According to a recent Epoch Times report, a 2014 USDA presentation on Vaccination for Contagious Diseases states that food animals receiving vaccines are subject to “mandatory withdrawal periods prior to slaughter for human consumption. Animals may not be sent to market until the withdrawal time has elapsed. During the mandatory withdrawal time vaccinated animals or products from vaccinated animals may not enter the food chain.  The withdrawal time is determined by the country in which the vaccine is licensed and stated in the product license.”  As the Epoch Times report notes, the USDA recognizes that there must be a waiting time between vaccination and slaughter for human consumption due to risks of contaminating the food supply.  The USDA presentation does not, however, acknowledge DNA or RNA-based biologics, but the same standard of waiting times likely applies, as evidenced by Merck’s RNA vaccine for pigs, which states “Do not vaccinate within 21 days before slaughter.”  However, Dr. Peter McCullough notes that mRNA technology “is far more durable than we ever could’ve imagined.  It lasts in the human body for months unchanged.”  Therefore, even with standard wait times, Dr. McCullough believes it is conceivable that mRNA technology administered to food animals could contaminate the food supply.

With that said, the Epoch Times report found “zero peer-reviewed studies looking into the transmissibility of mRNA vaccines from livestock to humans via either milk or meat.”  Dr. Peter McCullough has warned that developers of novel vaccine technologies for veterinary medicine are “blinded with infatuation for molecular biology and have lost sight of biological product safety in the food supply” adding that they have failed to acknowledge the “possibility of collateral impact to humans.”  In addition, Dr. McCullough has raised concerns regarding transmissibility based on a recent study which loaded cow’s milk with mRNA, and by consuming the milk, mice were successfully administered a Covid vaccine.  Dr. McCullough points out the “considerable ethical issues” this research presents, with a large segment of the public having “strong objections to mRNA in the food supply, particularly if it was done surreptitiously or with minimal labelling/warnings.”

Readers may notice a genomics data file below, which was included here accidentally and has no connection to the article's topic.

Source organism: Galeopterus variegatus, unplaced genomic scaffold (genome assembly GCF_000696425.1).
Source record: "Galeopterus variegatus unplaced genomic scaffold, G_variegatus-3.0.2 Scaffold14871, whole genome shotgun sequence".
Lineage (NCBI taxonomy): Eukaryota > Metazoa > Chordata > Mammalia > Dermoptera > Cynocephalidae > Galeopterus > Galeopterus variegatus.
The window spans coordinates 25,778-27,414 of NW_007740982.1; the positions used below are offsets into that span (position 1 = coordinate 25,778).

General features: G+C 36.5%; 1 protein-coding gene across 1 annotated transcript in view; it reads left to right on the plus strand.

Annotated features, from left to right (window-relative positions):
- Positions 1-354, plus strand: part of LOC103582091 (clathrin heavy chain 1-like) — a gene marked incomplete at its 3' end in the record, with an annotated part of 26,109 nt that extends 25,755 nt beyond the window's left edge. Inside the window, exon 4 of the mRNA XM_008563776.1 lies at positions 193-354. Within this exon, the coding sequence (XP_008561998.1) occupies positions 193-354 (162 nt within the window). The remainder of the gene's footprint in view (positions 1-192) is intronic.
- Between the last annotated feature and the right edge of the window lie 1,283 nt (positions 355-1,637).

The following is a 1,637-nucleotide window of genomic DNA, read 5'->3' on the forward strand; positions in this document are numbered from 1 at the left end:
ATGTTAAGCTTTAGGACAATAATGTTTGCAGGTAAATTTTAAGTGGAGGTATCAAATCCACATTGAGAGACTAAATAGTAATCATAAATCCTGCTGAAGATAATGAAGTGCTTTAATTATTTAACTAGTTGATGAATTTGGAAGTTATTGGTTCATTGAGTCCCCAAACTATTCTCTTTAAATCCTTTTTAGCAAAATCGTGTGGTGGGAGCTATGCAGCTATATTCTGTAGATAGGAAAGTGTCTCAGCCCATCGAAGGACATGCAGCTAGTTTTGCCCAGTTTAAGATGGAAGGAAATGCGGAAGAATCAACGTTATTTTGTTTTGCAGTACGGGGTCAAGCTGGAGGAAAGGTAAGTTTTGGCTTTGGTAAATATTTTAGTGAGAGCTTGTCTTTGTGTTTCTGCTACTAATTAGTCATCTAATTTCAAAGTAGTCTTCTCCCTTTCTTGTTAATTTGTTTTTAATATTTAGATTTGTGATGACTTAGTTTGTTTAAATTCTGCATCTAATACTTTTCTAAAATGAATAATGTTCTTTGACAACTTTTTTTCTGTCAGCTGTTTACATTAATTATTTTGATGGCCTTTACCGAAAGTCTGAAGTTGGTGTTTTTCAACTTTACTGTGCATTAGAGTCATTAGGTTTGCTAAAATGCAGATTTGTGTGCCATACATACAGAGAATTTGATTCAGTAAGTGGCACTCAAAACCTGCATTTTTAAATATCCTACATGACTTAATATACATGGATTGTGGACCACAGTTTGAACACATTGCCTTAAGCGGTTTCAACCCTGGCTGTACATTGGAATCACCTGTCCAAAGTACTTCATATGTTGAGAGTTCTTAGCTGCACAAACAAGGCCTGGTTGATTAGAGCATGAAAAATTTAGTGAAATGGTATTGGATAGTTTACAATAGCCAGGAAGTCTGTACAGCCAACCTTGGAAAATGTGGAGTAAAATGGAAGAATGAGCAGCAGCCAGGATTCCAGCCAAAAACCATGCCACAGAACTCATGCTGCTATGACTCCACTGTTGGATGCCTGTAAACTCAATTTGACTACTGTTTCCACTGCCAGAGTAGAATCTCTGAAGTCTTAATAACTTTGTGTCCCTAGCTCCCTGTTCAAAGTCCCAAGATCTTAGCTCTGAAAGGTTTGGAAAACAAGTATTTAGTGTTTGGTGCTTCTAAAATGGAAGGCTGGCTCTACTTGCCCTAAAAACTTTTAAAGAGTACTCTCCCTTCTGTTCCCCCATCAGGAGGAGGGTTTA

7. Are there labeling requirements for meats, dairy or eggs that may have been contaminated by DNA or RNA-based veterinary biologics?

The required labeling for meat, dairy and egg products is not transparent about possible exposure to DNA or RNA-based veterinary biologics.  The USDA does, however, require “Bioengineered” labeling for foods that “contain detectable genetic material that has been modified through certain lab techniques and cannot be created through conventional breeding or found in nature.”  It is unclear whether the USDA’s testing process for “detectable genetic material” is capable of picking up traces of genetic material from biologics used in veterinary medicine.

Moreover, the USDA’s “Organic” labeling does appear to permit vaccines for livestock used for meat, dairy and eggs, though the requirements state that animals must not be given hormones or antibiotics.  A 2013 Agricultural Marketing Service document states that “organic livestock must be: – Produced without genetic engineering.”  However, the same document goes on to say that “Only a few drugs, such as vaccines, are allowed” for organically raised livestock.

Furthermore, in many cases, labeling is not clear about the country from which meats originate. Country of Origin Labeling (COOL) requirements were dropped for beef and pork in 2016.  COOL requirements remain in place for lamb, goat, chicken, and fish.  Additionally, USDA regulations on meat, poultry and eggs have enabled “Product of USA” labeling for animals born and raised in other countries and only processed in the U.S.  However, in March 2023, the USDA proposed a new rule to restrict labeling for “Product of USA” or “Made in the USA” to be used on “meat, poultry and egg products only when they are derived from animals born, raised, slaughtered and processed in the United States.”